Casa Tropical is a brand new estate residence offered by Case Construction and designed by the renowned local architectural firm of Ruiz Brito Architects. This state-of-the-art smart house blends a laidback Caribbean island lifestyle with modern accoutrements. Bonus rooms include a wine cellar, study and game/media room, as well as an upstairs den with wet bar. Detached guest suite and downstairs junior master offer flexibility. Upstairs master features an incredible sun deck with access to pool. Large open kitchen adjoins spacious family room. Your luxurious resort-style living begins right here!

12101SW62AVE.COM

MAURICIO BARBA 305.439.8311 / MAURICIO@MIAMISIGNATUREHOMES.COM

13635 DEERING BAY DRIVE, #223

CORAL GABLES, FLORIDA

OFFERED AT $2,196,000

4

4/1

4,220

1995

BEDROOMS

BATHROOMS

LIVING (SF)

YEAR BUILT

Your wanderlust ends here! Introducing a seldom available Pisa model in Padua’s East Tower in the resort community of Deering Bay. What makes this offering even more unique is that this home offers extended terraces adding an extra 1,498 SF of glorious space all while enjoying the tranquil views of the lagoon, marina and manicured gardens. Upon entering this heavenly residence you will quickly sense the space and airiness this unit has to offer. The tall ceilings, rows and rows of windows/doors and superior finishes make this refuge your very own Xanadu!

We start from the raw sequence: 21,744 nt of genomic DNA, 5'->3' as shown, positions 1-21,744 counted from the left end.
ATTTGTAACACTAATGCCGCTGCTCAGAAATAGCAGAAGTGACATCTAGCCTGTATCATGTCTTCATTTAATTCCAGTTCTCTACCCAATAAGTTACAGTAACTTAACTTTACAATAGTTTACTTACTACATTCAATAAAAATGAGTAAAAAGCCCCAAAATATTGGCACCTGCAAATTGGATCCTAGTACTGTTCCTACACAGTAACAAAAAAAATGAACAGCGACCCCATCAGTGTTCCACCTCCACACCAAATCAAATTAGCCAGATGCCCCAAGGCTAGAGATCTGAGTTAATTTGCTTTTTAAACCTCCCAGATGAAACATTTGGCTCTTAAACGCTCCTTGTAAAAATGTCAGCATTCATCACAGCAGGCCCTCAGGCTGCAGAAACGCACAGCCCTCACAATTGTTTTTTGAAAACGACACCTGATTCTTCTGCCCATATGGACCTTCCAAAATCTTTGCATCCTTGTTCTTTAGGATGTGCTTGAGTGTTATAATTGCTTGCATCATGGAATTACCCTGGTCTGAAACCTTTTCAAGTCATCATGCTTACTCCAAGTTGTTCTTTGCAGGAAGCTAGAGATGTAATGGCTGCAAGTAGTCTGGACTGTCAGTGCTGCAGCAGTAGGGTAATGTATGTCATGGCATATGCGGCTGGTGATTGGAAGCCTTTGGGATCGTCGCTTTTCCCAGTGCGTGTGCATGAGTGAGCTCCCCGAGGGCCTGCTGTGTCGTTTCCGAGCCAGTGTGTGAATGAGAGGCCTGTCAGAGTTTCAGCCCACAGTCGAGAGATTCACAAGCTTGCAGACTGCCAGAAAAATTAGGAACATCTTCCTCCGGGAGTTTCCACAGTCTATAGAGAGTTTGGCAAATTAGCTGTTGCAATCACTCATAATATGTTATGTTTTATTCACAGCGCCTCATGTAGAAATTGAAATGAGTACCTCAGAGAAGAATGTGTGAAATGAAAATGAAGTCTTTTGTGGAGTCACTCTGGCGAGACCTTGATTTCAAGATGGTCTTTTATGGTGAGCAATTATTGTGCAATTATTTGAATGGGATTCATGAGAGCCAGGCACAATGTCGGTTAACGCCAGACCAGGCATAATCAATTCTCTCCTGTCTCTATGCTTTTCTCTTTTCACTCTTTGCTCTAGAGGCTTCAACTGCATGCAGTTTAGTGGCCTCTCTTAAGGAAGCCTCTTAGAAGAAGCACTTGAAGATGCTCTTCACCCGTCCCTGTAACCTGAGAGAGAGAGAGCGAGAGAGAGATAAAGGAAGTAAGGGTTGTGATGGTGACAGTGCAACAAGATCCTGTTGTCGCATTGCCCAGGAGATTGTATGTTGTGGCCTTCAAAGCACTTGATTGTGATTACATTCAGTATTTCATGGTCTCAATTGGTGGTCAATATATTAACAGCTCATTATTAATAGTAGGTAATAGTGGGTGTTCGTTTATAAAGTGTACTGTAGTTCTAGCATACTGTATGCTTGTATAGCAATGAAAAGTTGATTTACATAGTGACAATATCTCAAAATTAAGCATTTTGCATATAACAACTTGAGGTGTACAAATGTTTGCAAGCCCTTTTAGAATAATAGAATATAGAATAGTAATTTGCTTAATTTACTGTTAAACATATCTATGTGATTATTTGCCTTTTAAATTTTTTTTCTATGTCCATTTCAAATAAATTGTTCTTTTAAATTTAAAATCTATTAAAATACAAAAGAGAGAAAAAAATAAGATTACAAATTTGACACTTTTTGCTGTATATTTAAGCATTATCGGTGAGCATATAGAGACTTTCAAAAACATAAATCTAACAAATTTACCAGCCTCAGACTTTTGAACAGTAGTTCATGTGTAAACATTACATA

13635DEERINGBAYDR-223.COM

MAURICIO BARBA 305.439.8311 / MAURICIO@MIAMISIGNATUREHOMES.COM


7245 SW 104 STREET

PINECREST, FLORIDA

OFFERED AT $3,675,000

6

6/1

9,792

51,400

BEDROOMS

BATHROOMS

LIVING (SF)

LOT SIZE (SF)

This majestic, custom-built estate on an oversized 51,000 SF lot offers the finest finishes and details throughout with grand spaces and double-volume ceilings. This home comes complete with new landscaping, neutral paint colors, a redone pool, an elevator, a 13-seat home theater and a billiard/recreation room, a beautiful home office with cherry wood built-ins and a detached gym and storage area. The amazing backyard is made for entertaining with oversized, covered terraces, a spectacular resort-like pool with cascading waterfall.

7245SW104ST.COM

GABRIELA DAJER 786.290.3832 / GDAJER@ONESOTHEBYSREALTY.COM

110 MALVA COURT OFFERED AT $2,390,000

17,652 LOT SIZE (SF)